The poems are rather unequal in poetic quality, but in the best of them, along with a true lyric cadence, burns an extraordinary vividness of feeling. In the following, called "Ecstasy," this vividness mounts to what Symons happily calls an "agony of sensation":
Cover mine eyes,...
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SOURCE: "The Poetry of Saojini Naidu: A Critical Appreciation," in The Modern Review, Vol. 22, No. 4, October, 1917, pp. 410-16.
[In the following essay, Cousins offers an appreciative overview of Naidu's work.]
The almost simultaneous reception within the pale of English literature of two poets, Indian by ancestry and birth, and acutely Indian in conscious purpose Sarojini Naidu and Rabindranath Tagore is an event that offers a fascinating challenge to the student of literature. The challenge is capable, however, of only a partial acceptance: its full implications and significance remain for the disclosure of the future. One special circumstance in each case makes a complete study at present impossible: the chanting sage of Bengal is probably only probably beyond the period of his greatest utterance, but only a portion of his vast work has been put into English: we have, on the other hand, the complete expression of the Deccan songstress, but it is premature to regard it as her utmost. There is, however, a more radical difference between them: the work of Rabindranath, as it appears in English, is a translation, albeit done by the poet himself, and its title of poetry in the accepted technical sense is a courtesy-title given in recognition of an invincible spirit that sifts the essence of poetry through the medium of rhythmic prose: Sarojini's work is English poetry in form and diction, and, as...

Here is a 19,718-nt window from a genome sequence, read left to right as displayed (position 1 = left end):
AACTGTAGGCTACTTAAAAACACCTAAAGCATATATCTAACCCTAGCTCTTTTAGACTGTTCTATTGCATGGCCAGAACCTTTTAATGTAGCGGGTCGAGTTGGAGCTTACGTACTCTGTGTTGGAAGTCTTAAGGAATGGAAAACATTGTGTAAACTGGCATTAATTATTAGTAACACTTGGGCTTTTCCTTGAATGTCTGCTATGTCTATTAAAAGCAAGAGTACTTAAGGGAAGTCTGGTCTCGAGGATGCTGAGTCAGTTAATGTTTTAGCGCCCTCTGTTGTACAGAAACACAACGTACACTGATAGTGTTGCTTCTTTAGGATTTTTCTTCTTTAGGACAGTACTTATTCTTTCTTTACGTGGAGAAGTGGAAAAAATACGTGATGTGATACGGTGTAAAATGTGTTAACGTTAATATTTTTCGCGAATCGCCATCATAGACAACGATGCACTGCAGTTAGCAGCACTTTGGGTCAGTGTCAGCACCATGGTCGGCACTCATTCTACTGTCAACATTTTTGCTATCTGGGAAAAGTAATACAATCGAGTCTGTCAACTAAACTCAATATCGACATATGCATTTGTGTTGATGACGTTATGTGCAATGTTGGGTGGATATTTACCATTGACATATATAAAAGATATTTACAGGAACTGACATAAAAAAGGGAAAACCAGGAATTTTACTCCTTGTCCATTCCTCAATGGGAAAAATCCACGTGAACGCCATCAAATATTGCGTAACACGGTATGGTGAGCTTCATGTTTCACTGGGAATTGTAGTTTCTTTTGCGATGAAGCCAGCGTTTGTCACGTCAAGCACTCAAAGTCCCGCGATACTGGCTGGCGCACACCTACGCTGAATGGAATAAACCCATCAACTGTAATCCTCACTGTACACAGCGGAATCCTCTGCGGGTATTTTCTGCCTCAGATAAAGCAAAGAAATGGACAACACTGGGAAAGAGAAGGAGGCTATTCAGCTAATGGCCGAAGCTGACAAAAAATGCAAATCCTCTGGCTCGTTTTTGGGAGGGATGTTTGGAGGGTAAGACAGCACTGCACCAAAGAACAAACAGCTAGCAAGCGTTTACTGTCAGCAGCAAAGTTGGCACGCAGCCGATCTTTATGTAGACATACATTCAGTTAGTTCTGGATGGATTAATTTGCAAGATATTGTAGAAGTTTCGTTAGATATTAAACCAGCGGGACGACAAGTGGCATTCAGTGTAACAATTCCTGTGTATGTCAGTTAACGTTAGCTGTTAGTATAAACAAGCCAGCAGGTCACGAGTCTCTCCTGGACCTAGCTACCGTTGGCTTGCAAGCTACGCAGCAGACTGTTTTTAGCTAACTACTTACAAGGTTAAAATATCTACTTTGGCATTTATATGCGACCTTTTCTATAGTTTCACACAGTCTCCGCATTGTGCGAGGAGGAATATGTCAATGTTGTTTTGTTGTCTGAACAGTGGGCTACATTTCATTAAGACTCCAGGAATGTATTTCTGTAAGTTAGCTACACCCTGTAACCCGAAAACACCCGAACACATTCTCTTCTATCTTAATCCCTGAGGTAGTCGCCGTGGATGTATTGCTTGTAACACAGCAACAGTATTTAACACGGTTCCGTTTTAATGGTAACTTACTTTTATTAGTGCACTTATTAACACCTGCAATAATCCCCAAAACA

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SOURCE: A review of 'The Sceptered Flute: Songs of India ', in Poetry: A Magazine of Verse, Vol. XXXV, No. III, December, 1929, pp. 169-70.
[In the following review of The Sceptered Flute: Songs of India, the anonymous critic notes that Naidu's poetry needs further development but nonetheless possesses the qualities of "high inspiration. "]
These songs of India [in The Sceptered Flute: Songs of India] have been transmuted into the language of the western world, and at first glance the imagery and allusions seem no more genuine than those which we have found in many English imitators of oriental mystery and glamour. But a more careful reading will show that behind these quiet reflective lyrics lies a profound native understanding of India, and a poetic insight which is capable of controlling many subtle aspects of mystical experience. The statements and analogies are always quiet, uneventful, subdued to nostalgic melancholy, and hinting most often of the Victorian style of lyric expression. But Madame Naidu shares with Tagore the power to use invocation and familiar references to love, death, sacrifice, etc., eloquently; while she has not achieved Tagore's broad oratorical massiveness or his fine spontaneity of expression, she strikes the key of real poetry too often to prevent our recognizing in her gentle art qualities of high inspiration.
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SOURCE: "Sarojini Naidu," in The Golden Breath: Studies in Five Poets of the New India, John Murray, 1933, pp. 102-21.
[In the following essay, Anand surveys Naidu's life and works.]
Sarojini Naidu is affectionately called by her countrymen "the nightingale of India." A higher compliment than this, implied in the poetess's comparison with the celebrated bird that pervades the whole of Hindustani poetry, could not have been paid, and an apter nickname could hardly be imagined. For Sarojini sings of life as the bulbul of the rose, glorying in all its loveliness, longing to realise its many-coloured forms, and weaving melancholy strains about it when the cold, bare, stark brutality of death has robbed it of its warming glow. And although she has adopted a Western language and a Western technique to express herself, she seems to me to be in the main Hindustani tradition of Ghalib, Zok, Mir, Hali, and Iqbal.
Sarojini Chattopadhyaya was born at Hyderabad on February 13th, 1879, to Dr. Aghore Nath Chattopadhyaya and Shrimati Sundari Devi. Her father was descended from an ancient family of Chattorajes Brahmins well known for their patronage of art and literature throughout Bengal. Dr. Aghore Nath took the degree of Doctor of Science at the University of Edinburgh in 1877 and studied at Bonn. On returning to India he established the Nizam College, Hyderabad.